Implementation guidelines for non-government community services

Standard 4. Diversity responsiveness

Page last updated: 2010

The MHS delivers services that take into account the cultural and social diversity of its consumers and meets their needs and those of their carers and community throughout all phases of care.

The intent of this standard is to ensure that mental health services (service provider) provide services that are appropriate and safe for the diverse population in their defined community.

Making services as accessible as possible is good for everyone, not just people from diverse groups with special access needs.

Board and staff understanding of the barriers to the delivery of services to a diverse community are important factors in creating accessible services. These barriers can be attitudinal, physical, and procedural.

Organisations that understand this will be able to recognise and respond to the barriers and to understand the multiple levels of diversity within their community. These organisations will develop cultural competence. They will also develop the processes and practices that encourage inclusiveness and establish the progression of learning about diversity and differences and how they affect the way services are accessed, delivered, received and promoted.

Further information on cultural safety is available in the guidelines for standard 2 safety.

Identification (criterion 4.1)
Response to needs (criterion 4.2)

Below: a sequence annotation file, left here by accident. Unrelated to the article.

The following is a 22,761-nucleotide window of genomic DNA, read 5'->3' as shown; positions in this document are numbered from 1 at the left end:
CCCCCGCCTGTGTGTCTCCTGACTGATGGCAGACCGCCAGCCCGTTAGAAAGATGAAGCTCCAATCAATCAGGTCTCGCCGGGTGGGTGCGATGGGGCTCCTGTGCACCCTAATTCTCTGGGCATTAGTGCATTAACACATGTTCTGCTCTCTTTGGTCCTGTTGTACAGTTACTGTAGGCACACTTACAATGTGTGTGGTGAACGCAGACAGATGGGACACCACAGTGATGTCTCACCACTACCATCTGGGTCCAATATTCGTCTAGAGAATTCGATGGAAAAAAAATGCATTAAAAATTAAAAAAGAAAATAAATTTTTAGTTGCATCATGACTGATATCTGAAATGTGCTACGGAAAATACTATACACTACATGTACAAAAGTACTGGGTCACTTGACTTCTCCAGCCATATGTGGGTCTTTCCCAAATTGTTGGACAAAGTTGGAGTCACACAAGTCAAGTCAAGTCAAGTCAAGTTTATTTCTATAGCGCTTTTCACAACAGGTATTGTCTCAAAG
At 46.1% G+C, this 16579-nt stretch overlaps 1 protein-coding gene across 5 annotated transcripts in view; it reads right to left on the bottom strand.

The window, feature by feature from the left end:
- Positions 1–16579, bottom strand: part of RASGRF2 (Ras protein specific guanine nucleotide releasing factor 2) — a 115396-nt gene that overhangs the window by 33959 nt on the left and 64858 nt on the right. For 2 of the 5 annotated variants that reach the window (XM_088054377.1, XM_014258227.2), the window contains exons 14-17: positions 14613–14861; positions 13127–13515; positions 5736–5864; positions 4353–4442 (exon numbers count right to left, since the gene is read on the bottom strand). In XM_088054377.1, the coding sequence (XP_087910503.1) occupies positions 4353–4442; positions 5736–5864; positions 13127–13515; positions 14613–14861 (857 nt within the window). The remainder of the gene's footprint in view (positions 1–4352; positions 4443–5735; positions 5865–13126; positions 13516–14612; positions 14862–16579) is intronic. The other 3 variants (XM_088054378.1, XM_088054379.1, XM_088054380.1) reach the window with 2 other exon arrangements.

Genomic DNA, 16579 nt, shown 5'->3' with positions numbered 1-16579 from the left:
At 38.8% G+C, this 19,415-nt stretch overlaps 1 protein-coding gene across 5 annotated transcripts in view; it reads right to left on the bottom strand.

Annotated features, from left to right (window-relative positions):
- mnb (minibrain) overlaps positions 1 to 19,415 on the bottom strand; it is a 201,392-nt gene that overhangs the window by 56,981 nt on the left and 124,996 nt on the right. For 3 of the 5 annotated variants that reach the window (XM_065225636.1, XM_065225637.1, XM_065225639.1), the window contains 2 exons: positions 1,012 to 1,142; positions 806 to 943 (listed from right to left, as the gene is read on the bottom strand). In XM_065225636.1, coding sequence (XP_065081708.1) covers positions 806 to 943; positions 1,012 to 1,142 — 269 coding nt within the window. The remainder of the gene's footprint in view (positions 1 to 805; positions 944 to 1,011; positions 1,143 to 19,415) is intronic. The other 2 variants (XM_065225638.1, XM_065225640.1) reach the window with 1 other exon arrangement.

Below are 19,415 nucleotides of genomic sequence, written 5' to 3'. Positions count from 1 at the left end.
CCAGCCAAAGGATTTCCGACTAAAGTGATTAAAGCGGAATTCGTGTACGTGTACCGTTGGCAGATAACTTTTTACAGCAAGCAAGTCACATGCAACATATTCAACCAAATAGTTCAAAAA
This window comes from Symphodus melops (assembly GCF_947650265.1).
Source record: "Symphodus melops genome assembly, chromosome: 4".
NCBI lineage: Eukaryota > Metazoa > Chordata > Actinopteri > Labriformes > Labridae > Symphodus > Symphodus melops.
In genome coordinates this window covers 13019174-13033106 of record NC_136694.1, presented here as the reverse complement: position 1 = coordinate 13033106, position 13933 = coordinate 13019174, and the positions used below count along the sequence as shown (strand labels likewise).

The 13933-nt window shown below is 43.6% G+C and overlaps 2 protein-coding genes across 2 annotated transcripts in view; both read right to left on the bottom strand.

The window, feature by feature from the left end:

Planning (criterion 4.3)
Other service providers (criterion 4.4)
Staff (criteria 4.5, 4.6)

Identification (criterion 4.1)

The organisation should identify the groups that could be assisted by its services, then take steps to understand and respond to any access barriers and communicate this to staff.

Evidence that this criterion is met could include:
  • analysing census data against the service's demographic profile
  • reporting on meetings with groups in the catchment community to identify their service and support needs
  • documenting the collaboration between individuals and organisations with specialist expertise, such as in transcultural mental health and gay and lesbian advocates, to gain knowledge about the diversity in the catchment community and to better understand service and support needs.

Response to needs (criterion 4.2)

Responses should address attitudinal, physical, and procedural barriers.

Evidence that this criterion is met could include:
  • respect for and responsiveness to diversity in service delivery principles and values statements
  • documenting that staff have been trained in cross cultural awareness
  • documenting that staff have been trained in disability awareness
  • documenting the use of interpreters with consumers and carers who are not proficient in English or who are deaf
  • board membership and staffing reflecting community diversity
  • specialist positions in the organisation, for example culturally and linguistically diverse and Aboriginal and Torres Strait Islander liaison staff
  • information in the main community catchment languages dealing with issues such as rights and responsibilities or the programs offered by the service provider
  • intake procedures taking into consideration cultural and linguistic needs
  • the use of evidence based culturally appropriate clinical instruments (if relevant to the types of services provided)
  • building alterations and modifications to reduce physical access barriers
  • complaint resolution procedures that take into consideration diversity factors